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How can I test Controller.ViewData.ModelState? I would prefer to do it without any mock framework.

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Be more specific. What are you trying to test it for? –  skb Jan 1 '09 at 23:24

2 Answers 2

up vote 29 down vote accepted

You don't have to use a Mock if you're using the Repository Pattern for your data, of course.

Some examples: http://www.singingeels.com/Articles/Test_Driven_Development_with_ASPNET_MVC.aspx

// Test for required "FirstName".
   controller.ViewData.ModelState.Clear();

   newCustomer = new Customer
   {
       FirstName = "",
       LastName = "Smith",
       Zip = "34275",    
   };

   controller.Create(newCustomer);

   // Make sure that our validation found the error!
   Assert.IsTrue(controller.ViewData.ModelState.Count == 1, 
                 "FirstName must be required.");
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1  
A virtual modifier on Errors would be nice, alas there's an arrange tax, which looks a trifle heavy to me. –  Ed Blackburn Feb 9 '12 at 11:45
    
IMHO Better solution is to use mvc conveyor. In this way you get more realistic behavior of your controller, you should deliver model validation to it's destiny - attribute validations. Below post is describing this (stackoverflow.com/a/5580363/572612). –  Vladimir Shmidt Aug 3 '12 at 7:11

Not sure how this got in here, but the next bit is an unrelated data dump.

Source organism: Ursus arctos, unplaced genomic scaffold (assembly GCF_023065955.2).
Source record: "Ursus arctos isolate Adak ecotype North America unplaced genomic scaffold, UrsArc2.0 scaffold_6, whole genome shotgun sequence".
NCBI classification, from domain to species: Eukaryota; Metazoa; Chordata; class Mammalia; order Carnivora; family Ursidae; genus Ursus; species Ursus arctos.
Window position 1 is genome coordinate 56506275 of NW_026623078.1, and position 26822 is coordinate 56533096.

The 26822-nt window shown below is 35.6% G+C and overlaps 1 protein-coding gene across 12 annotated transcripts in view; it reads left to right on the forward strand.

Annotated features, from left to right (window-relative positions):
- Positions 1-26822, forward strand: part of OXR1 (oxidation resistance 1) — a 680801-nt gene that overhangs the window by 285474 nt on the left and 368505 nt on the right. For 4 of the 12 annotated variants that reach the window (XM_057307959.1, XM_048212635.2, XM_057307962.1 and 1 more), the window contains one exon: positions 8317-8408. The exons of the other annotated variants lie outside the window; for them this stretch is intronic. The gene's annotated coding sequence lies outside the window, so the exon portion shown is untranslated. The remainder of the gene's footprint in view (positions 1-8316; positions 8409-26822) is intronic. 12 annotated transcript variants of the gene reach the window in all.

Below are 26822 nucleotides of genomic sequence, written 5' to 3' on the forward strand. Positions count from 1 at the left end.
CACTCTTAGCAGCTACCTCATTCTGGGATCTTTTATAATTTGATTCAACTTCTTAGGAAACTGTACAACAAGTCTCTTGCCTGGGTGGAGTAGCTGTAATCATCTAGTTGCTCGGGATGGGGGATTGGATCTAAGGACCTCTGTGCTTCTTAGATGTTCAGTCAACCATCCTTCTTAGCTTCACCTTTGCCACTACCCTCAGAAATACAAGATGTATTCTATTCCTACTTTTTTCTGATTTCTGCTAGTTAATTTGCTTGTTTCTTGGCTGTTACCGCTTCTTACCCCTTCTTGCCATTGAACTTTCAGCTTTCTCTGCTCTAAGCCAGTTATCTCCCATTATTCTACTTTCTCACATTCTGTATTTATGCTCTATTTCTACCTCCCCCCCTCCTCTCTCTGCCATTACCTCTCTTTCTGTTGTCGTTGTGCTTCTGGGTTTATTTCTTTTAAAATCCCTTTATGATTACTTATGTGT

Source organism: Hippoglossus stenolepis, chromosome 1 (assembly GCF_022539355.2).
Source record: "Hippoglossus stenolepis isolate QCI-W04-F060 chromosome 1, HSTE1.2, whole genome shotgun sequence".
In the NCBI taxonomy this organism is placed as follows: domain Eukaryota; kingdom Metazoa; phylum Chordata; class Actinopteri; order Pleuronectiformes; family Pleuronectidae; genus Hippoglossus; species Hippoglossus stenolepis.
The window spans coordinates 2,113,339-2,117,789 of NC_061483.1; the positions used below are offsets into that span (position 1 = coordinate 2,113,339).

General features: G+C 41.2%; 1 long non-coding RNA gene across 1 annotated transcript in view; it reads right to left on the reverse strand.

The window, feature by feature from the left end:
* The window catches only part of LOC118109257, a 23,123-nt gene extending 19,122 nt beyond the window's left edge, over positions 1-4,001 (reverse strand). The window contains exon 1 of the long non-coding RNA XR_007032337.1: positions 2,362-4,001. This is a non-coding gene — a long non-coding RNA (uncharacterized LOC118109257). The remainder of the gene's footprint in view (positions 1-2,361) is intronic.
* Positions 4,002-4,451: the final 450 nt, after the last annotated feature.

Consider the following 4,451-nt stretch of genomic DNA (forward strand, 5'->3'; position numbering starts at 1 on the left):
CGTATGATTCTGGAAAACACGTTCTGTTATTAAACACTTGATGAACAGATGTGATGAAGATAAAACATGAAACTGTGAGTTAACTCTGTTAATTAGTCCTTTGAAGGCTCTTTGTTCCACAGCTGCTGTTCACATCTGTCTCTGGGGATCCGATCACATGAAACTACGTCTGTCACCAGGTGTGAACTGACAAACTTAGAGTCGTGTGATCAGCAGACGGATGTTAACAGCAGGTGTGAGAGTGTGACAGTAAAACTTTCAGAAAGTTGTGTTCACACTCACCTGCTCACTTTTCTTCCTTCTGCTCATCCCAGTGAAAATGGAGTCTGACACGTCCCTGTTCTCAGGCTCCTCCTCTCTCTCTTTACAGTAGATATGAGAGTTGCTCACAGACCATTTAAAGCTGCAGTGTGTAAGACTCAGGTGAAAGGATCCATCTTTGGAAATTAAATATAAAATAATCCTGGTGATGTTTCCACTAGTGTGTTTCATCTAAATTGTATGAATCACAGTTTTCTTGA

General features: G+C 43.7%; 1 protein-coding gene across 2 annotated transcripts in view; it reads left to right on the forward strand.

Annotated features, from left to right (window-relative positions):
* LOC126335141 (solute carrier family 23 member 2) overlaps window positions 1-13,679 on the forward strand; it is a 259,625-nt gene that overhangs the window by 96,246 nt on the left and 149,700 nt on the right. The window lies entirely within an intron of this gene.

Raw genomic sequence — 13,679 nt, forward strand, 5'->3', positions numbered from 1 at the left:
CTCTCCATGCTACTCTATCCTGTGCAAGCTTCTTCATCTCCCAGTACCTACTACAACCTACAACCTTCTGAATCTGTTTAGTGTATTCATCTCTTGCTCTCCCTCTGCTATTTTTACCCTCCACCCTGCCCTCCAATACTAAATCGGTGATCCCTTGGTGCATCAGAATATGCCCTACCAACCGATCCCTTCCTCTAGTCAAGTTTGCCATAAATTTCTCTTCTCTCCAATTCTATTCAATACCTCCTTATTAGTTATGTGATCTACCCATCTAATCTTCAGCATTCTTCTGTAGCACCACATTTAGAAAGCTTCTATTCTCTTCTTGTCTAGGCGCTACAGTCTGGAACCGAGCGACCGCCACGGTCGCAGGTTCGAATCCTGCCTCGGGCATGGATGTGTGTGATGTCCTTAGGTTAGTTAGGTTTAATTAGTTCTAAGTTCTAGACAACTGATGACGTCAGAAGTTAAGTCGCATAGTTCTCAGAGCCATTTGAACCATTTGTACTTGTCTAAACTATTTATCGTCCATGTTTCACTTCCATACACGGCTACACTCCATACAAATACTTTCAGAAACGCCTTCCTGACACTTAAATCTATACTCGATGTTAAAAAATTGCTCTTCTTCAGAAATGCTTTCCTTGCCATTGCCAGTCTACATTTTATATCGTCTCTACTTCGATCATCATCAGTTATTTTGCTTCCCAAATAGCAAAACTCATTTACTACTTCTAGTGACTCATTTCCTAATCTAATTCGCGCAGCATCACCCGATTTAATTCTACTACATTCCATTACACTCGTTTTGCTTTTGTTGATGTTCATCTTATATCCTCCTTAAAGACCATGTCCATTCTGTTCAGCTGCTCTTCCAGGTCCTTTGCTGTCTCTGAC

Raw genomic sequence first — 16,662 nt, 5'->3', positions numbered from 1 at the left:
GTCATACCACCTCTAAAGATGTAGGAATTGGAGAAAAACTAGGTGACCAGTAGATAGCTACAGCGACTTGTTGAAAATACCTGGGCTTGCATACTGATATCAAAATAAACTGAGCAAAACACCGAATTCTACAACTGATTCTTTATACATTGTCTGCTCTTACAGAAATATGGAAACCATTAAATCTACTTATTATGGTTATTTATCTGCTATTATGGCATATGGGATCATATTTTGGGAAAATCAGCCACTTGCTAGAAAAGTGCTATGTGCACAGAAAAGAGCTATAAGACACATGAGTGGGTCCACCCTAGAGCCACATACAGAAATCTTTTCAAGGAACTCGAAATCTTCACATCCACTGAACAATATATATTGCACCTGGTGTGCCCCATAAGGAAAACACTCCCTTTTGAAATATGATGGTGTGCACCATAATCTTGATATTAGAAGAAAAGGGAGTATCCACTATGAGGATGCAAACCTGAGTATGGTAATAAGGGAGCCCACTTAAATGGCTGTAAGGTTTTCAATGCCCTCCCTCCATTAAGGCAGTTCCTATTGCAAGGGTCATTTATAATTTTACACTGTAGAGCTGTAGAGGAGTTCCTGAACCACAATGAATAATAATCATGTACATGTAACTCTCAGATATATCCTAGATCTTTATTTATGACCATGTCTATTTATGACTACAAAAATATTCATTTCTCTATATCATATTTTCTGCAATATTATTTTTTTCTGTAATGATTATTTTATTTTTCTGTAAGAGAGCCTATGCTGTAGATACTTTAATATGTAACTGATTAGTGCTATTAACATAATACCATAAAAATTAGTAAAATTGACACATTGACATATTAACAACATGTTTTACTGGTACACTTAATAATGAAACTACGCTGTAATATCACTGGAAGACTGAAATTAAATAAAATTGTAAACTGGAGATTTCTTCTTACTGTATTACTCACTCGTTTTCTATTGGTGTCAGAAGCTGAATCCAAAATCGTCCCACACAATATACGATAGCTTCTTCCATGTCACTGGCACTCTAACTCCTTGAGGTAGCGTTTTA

//[Required]
//public string Name { get; set; }
//[Required]
//public string Description { get; set; }

ProductModelEdit model = new ProductModelEdit() ;
//Init ModelState
var modelBinder = new ModelBindingContext()
{
    ModelMetadata = ModelMetadataProviders.Current.GetMetadataForType(
                      () => model, model.GetType()),
    ValueProvider=new NameValueCollectionValueProvider(
                        new NameValueCollection(), CultureInfo.InvariantCulture)
};
var binder=new DefaultModelBinder().BindModel(
                 new ControllerContext(),modelBinder );
ProductController.ModelState.Clear();
ProductController.ModelState.Merge(modelBinder.ModelState);

ViewResult result = (ViewResult)ProductController.CreateProduct(null,model);
Assert.IsTrue(result.ViewData.ModelState["Name"].Errors.Count > 0);
Assert.True(result.ViewData.ModelState["Description"].Errors.Count > 0);
Assert.True(!result.ViewData.ModelState.IsValid);
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I really like this method. As you state, it is far better at testing a model properly that has been decorated with validation attributes. –  stevethethread Feb 28 '13 at 15:01
    
This is awesome! –  Ian1971 Apr 23 '13 at 12:26
    
Very handy. I think I generally agree with folks that say that you shouldn't be testing your model properties, as that's a part of the framework, but there are times when it's critical to confirm for all future time that your controller is catching critical errors. –  Ken Smith Dec 12 '13 at 19:22

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